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Frederic Chopin

Frederic Chopin was not only one of the great composers of the 19th century, he was also its undisputed poet." Born on March 1 1810, in Zelazowa Wola, a small village outside of Warsaw, the finest years of his short life were spent in Louis-Phillipe's Paris at the height of the Romantic era.

As a very young child Chopin was sensitive to and deeply affected by music. He often ended up in tears when he heard his mother sing or play the piano; at the age of 4 or 5, encouraged by his mother, he began to play himself. By the time he was 6, he improvised to a remarkable degree which was the beginning of his composing. One of his early teachers, Joseph Elsner (head of the conservatiore in Warsaw) recognised from the outset that he was working with a young musical genius and where others would find fault with Chopin for breaking the "rules", Elsner said, "Leave him alone, he follows an unusual path because his gifts are unusual. He does not follow any traditional method closely because he has methods of his own, and he will reveal in his works an originality that has never been met before in such a high degree." Chopin's first published work appeared in 1817, a Polanaise in G minor, and his first appearance as a pianist in public followed a year later. His playing has been characterised as both powerful and rhythmically subtle, with astonishing evenness of touch.

His friends and intimates included most outstanding musicians of the day; Berlioz and Liszt, Mendelssohn and Schumann, Delacroix and Mickiewicz, while his unprecedented affair with the novelist George Sand was the talking point of a decade. His ten year relationship with Mme Sand was an attraction of opposites: Chopin was conservative, middle-class and devoutly Catholic and Mme Sand was radical and liberal-minded.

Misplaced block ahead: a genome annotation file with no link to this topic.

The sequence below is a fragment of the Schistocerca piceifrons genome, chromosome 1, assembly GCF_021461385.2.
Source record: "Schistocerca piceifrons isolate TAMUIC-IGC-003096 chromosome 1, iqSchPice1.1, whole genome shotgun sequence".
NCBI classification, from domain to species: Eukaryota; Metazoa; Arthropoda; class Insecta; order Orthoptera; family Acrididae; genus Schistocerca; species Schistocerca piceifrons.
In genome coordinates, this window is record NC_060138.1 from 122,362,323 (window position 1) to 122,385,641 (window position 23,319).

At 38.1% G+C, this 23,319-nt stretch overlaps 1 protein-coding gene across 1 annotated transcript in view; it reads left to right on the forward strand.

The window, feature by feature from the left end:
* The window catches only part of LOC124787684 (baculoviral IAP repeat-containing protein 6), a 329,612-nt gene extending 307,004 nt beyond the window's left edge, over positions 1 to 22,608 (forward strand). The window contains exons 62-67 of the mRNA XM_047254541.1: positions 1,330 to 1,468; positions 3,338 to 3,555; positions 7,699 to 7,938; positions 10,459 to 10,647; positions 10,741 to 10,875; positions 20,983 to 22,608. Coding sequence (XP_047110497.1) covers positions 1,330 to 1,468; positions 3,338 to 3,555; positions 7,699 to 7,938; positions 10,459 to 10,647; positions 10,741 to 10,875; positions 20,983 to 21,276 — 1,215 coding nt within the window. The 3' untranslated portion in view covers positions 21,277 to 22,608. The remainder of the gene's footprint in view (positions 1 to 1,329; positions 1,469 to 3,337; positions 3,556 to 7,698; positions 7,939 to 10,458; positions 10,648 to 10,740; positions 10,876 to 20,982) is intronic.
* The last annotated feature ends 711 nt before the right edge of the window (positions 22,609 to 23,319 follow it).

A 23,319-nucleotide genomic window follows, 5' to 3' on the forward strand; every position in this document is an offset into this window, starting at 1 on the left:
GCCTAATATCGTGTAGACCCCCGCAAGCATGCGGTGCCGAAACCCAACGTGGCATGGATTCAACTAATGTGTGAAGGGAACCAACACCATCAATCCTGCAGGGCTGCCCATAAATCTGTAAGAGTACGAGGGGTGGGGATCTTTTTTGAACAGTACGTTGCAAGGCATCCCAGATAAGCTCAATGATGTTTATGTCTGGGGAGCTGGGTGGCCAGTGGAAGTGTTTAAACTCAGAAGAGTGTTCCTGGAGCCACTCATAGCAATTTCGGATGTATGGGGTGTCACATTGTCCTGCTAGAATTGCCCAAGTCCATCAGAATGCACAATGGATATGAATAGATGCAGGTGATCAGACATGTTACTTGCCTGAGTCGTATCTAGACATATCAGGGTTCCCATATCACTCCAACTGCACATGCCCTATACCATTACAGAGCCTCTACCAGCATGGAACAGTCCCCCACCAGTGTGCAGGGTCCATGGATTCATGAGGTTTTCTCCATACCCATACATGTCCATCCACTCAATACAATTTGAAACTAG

In 1848, after the revolution, he left for London in need of money. He performed concerts in Manchester, Glascow, Edinburgh and London and was presented to Queen Victoria.

Chopin returned to Paris to die October 17, 1849. The Illustrated London News summed-up his public standing in one sentence: "One of the greatest celebrities of this musical epoch has just expired in Paris: Chopin is no more". As a composer he was unique in writing almost exclusively for the piano and his work in many ways expressed the whole ethos of his age, its emotionalism, its fierce patriotism and its turbulence. His life reached back to the Napoleonic campaigns and looked forward to the bloody revolutions of the late 1840's.

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